By Jeff Brumley
Those dismissive of interfaith ministry and outreach as purely symbolic efforts may have reconsidered during a prayer garden dedication at Mercer University on Thursday.
Scores gathered on a shady corner of the school’s Atlanta campus to celebrate and consecrate the Interfaith Prayer Garden that includes a stone-and-shale labyrinth, space for Muslims to deploy prayer rugs and outdoor classroom and dining areas.
One needed only appreciate the lineup of those speaking and blessing the garden — and its setting — to see the power of interfaith ministry, said Alan Culpepper, dean of Mercer University’s McAfee School of Theology.
“The blessing was given by an imam on the campus of a Baptist university with a benediction by a rabbi,” he said.
The diversity of that lineup was reflective of the cooperative effort that went into the garden’s inspiration, funding and construction, Culpepper said.
“This collaboration is really something, a sign of hope in a time when there is so much distrust,” he said.
‘A difficult sell’
Thursday’s dedication capped three years of planning, fundraising and, finally, construction, by a multi-religious coalition led in part by the interfaith task force of the Cooperative Baptist Fellowship of Georgia.
The task force coordinated the fundraising and accepted donations for the project, said Frank Broome, executive coordinator of CBF Georgia.
Broome, who was not able to attend the ceremony, said most of the $25,000 to $30,000 came from Muslim donors, including the largest portion from Atlanta businessman Aziz Dhanani. The garden is named for his late parents.
After some lobbying, Mercer agreed to donate the land for the garden.
“It was a difficult sell,” Mercer University President Bill Underwood explained during Thursday’s ceremony.
‘A world of bridges’
But Charlotte Connah, who was the driving force behind the garden idea, was equally hard to resist, Underwood said.
Connah, a member of the CBF Georgia interfaith task force, said she was called into interfaith work after a 2010 Holy Land pilgrimage where she was disturbed by the religion-versus-religion persecution there.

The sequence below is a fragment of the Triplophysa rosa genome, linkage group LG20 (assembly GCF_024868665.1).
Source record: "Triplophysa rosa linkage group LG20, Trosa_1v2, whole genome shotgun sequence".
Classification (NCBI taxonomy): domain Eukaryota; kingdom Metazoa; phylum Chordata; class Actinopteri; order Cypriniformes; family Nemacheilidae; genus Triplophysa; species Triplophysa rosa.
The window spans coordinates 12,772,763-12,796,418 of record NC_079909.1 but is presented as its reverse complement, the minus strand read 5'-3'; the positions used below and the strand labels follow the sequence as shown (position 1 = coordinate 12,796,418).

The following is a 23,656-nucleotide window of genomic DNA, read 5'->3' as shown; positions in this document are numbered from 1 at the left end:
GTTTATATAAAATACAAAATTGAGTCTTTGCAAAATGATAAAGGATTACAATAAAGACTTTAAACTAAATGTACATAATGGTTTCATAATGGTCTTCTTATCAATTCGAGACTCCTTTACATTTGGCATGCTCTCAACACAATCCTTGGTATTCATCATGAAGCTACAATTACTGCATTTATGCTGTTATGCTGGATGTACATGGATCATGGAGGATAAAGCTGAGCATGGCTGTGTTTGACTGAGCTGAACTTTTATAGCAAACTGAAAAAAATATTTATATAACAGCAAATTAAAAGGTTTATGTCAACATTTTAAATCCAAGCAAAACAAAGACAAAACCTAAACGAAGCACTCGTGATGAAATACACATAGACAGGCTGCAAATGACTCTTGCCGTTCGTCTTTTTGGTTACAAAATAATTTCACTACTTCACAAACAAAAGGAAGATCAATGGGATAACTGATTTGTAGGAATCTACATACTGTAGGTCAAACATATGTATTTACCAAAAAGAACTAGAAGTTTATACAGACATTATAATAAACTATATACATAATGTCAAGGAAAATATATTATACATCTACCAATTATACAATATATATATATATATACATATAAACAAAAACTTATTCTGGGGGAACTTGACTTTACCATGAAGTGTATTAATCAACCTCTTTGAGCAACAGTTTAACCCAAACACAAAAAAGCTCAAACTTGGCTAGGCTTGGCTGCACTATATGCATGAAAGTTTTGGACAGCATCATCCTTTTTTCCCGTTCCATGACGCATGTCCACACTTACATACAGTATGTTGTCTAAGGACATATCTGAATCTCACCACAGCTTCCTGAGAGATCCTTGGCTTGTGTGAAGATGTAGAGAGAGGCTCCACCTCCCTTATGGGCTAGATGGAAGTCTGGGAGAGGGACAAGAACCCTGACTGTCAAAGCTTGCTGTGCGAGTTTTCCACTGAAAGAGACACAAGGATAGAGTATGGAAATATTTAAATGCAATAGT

Taking classes at McAfee at the time, Connah said she saw the Mercer Atlanta campus, which has a good number of Muslim students, as an ideal location for the garden.
She envisioned the garden as a spiritual oasis where every faith and ethnicity may find peace.
The idea to add a labyrinth to the garden came during a later pilgrimage to Scotland, she said.
There were options other than Mercer, the retired educator said, but the university was ideal because its understanding of diversity offered the “best shot” at contributing “to a world of bridges rather walls.”
Moving with spirit
The garden and labyrinth also tap into the deepening spiritual formation movement within Christianity, said Loyd Allen, professor of church history and spiritual formation at McAfee.
“It’s a further sign of broadening interests among Baptists and other Christians in spiritual formation and spiritual disciplines,” Allen said.
The labyrinth is an ancient discipline that became popular at a time when Christians could not journey to the Holy Land on pilgrimage. The walking prayer form was meant as a substitute for pilgrimage.
Allen said the garden will be an active place. Planned programming includes teaching and washing stations which will enable Muslims to perform their ritual prayers there.
Some have been using the garden even before its dedication on Thursday. The garden was completed in April with volunteer labor made up of Mercer and McAfee students, faculty, administrators and multi-faith volunteers from around the community.
Barrett Owen said he’s been walking the labyrinth every morning before reporting to work as associate director of admissions at McAfee.
It takes him about 10 minutes to complete the walking prayer. He said it deepens his morning prayer routine by giving it a moving, physical dimension.
“I can move with the spirit as opposed to sitting still,” said Owen, also pastor of National Heights Baptist Church in Fayetteville, Ga.
‘This is sacred ground’
Imam Plemon El Amin and Rabbi Scott Colbert agreed the labyrinth isn’t a spiritual practice common among Muslims and Jews. Yet both men participated in Thursday’s dedication because it represents a coming together of faiths.
“We all share the same God and one human family in a complex world,” said Scott, the spiritual leader of Temple Emanu-el in Atlanta. The prayer garden demonstrates that “Jew and Christian and Muslim can sit down and break bread and pray.”
El Amin, the spiritual leader of Atlanta Masjid of Al Islam, said his passions are in interfaith ministry and in the garden spaces provided for prayer. But he’s even OK with the labyrinth.
“God is over all of this,” he said. “What we call God moves us in different ways and this is sacred ground.”